SOME OF CANADA’s Indigenous people have decided to keep their residential schools despite the fact that they hold so many painful memories.
Former Kamloops chief Manny Jules said there have been many debates over the years about the future of the former Kamloops Indian Residential School but band members have decided to keep it as a reminder to future generations that their children will never go through such an experience.
Jules said the federal government offered Tk’emlúps te Secwépemc $70,000 in the 1970s to tear down the school but they declined the offer.
“What we said at the time is we want to turn these buildings into a legacy for language, history and culture, for education and all those other aspects,” said Jules. “Why tear it down?”
Not so for the Okanagan Indian Band in Vernon. They want the federal government to remove three former day schools for Indigenous children that Chief Byron Louis called “symbols of trauma.”
“A number of our community members won’t even set foot in there unless they absolutely have to,” said Chief Louis. He would like to see the structures replaced with “places of healing.”
The Six Nations of the Grand River reserve in Brantford, Ontario, has restored their residential school as a “site of conscience.” Now called the Woodland Centre, they plan on guided tours that will take visitors through the building from the perspective of a child, separated from parents, language and culture to arrive in this foreboding place.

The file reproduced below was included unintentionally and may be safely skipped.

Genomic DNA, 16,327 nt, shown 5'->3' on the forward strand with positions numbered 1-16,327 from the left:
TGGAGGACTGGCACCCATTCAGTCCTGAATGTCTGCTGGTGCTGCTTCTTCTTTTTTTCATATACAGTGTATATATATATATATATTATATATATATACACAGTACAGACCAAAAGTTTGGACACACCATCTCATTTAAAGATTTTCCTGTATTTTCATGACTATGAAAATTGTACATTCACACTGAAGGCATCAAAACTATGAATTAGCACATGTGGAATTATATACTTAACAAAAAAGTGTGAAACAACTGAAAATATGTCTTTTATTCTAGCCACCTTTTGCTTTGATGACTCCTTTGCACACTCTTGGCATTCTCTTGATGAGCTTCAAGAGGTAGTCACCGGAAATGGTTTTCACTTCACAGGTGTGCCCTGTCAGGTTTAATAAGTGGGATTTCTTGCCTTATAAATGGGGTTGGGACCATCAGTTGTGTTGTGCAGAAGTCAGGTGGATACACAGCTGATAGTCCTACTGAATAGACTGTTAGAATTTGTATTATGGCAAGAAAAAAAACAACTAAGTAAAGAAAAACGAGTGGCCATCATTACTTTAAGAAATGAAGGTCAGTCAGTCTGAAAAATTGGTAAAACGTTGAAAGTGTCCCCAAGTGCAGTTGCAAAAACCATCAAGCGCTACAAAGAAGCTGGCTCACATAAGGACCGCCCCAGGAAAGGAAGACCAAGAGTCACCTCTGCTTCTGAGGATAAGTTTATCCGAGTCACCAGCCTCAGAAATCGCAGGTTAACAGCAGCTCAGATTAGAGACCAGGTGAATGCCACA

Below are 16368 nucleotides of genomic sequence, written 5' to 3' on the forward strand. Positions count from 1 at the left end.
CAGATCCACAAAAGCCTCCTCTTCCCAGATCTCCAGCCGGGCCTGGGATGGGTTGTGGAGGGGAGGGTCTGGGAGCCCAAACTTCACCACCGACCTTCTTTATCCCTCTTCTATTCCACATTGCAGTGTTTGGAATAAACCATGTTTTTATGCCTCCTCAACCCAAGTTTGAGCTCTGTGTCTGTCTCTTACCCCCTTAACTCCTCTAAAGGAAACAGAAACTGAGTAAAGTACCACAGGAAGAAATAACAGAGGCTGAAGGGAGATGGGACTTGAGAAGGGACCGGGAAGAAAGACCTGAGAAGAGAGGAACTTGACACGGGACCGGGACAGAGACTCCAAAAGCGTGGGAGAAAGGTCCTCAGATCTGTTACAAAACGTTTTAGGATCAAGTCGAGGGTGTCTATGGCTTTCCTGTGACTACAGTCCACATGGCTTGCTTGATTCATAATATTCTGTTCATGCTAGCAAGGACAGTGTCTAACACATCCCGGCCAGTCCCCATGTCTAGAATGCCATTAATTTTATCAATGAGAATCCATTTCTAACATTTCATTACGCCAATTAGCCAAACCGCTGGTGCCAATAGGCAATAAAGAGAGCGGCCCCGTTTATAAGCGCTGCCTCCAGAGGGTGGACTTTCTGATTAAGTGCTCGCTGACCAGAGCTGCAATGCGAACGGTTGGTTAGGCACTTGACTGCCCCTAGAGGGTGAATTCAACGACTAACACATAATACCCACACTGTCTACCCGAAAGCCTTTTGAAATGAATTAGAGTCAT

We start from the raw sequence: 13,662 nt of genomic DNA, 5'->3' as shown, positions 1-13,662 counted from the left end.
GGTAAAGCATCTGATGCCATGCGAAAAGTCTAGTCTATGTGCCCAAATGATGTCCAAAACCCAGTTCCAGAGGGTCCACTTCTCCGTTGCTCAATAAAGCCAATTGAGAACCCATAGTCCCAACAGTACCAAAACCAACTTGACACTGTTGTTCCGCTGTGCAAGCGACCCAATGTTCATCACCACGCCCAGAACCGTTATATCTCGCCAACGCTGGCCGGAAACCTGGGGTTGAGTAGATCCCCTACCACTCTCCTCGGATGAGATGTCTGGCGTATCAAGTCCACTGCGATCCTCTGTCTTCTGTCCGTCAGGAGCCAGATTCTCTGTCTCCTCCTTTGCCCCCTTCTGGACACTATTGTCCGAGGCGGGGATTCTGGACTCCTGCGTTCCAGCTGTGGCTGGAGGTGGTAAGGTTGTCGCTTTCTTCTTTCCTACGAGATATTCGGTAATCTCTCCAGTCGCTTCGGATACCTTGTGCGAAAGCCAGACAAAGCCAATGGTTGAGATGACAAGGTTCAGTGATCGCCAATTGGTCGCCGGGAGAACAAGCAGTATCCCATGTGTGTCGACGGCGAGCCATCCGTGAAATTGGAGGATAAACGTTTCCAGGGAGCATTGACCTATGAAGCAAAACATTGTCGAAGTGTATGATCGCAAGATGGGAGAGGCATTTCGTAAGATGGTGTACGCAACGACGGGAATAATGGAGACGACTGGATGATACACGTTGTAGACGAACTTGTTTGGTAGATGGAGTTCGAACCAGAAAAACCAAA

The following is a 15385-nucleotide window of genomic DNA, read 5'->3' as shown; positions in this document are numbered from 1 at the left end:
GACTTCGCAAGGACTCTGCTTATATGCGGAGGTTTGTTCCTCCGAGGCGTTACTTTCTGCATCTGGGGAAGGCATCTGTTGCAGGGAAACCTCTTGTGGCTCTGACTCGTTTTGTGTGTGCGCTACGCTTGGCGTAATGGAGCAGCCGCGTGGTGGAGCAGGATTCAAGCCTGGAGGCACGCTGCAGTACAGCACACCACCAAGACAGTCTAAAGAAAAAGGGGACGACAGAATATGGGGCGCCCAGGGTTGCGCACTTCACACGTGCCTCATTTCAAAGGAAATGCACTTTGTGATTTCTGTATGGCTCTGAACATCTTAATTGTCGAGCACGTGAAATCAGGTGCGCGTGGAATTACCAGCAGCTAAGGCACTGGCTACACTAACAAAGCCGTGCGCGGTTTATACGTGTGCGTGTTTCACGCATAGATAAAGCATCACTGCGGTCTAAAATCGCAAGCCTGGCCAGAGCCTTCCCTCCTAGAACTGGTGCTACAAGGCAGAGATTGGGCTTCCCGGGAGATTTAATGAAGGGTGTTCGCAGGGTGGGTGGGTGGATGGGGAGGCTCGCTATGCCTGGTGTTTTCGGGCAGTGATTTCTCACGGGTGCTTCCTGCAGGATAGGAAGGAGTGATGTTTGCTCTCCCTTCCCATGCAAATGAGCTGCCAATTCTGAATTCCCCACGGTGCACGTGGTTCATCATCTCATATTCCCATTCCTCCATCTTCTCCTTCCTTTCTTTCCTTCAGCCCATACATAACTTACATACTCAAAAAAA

Different rooms – such as the dining hall and the dormitories – will be restored to different periods in the long history of what was the first residential school in Canada.
While the preservation of colonial schools is debatable, the preservation of colonial monuments is not.
The recent discovery of 215 unmarked graves of Indigenous children by the Tk’emlúps te Secwépemc has sparked a debate about what to do with one of the remaining statues of Canada’s first prime minister, Sir John A. Macdonald, in Kingston, Ontario. That’s where Macdonald grew up, practised law and served as a Member of Parliament.
Both monuments, architectural and artistic, evoke a painful chapter in the lives of Indigenous people. Both represent Canada’s colonial past.
The difference is that schools are built on Indian Reserves where Indigenous people have control of them. For those Indigenous people who support the schools, they are not monuments to colonialism but living monuments to the resilience of the survivors.
Statues of Macdonald are located in non-Indigenous locations and open to attack by groups with agendas other than the legacy of colonialism. On July 19, 2020, a group of about 30 people gathered at Ryerson University in Toronto, organized by Black Lives Matter-Toronto, and defaced another Macdonald sculpture with paint.
One protester said: “Defacing the monuments and having the art display done is actually I think a really good way of showing Canada’s long-standing history of violence of both Black and Indigenous communities on these lands.”
For non-Indigenous Canadians, monuments to Macdonald are a painful reminder of the way we treated Indigenous people. It’s best that they are stored away out of sight, out of mind.
David Charbonneau is a retired TRU electronics instructor who hosts a blog at http://www.eyeviewkamloops.wordpress.com.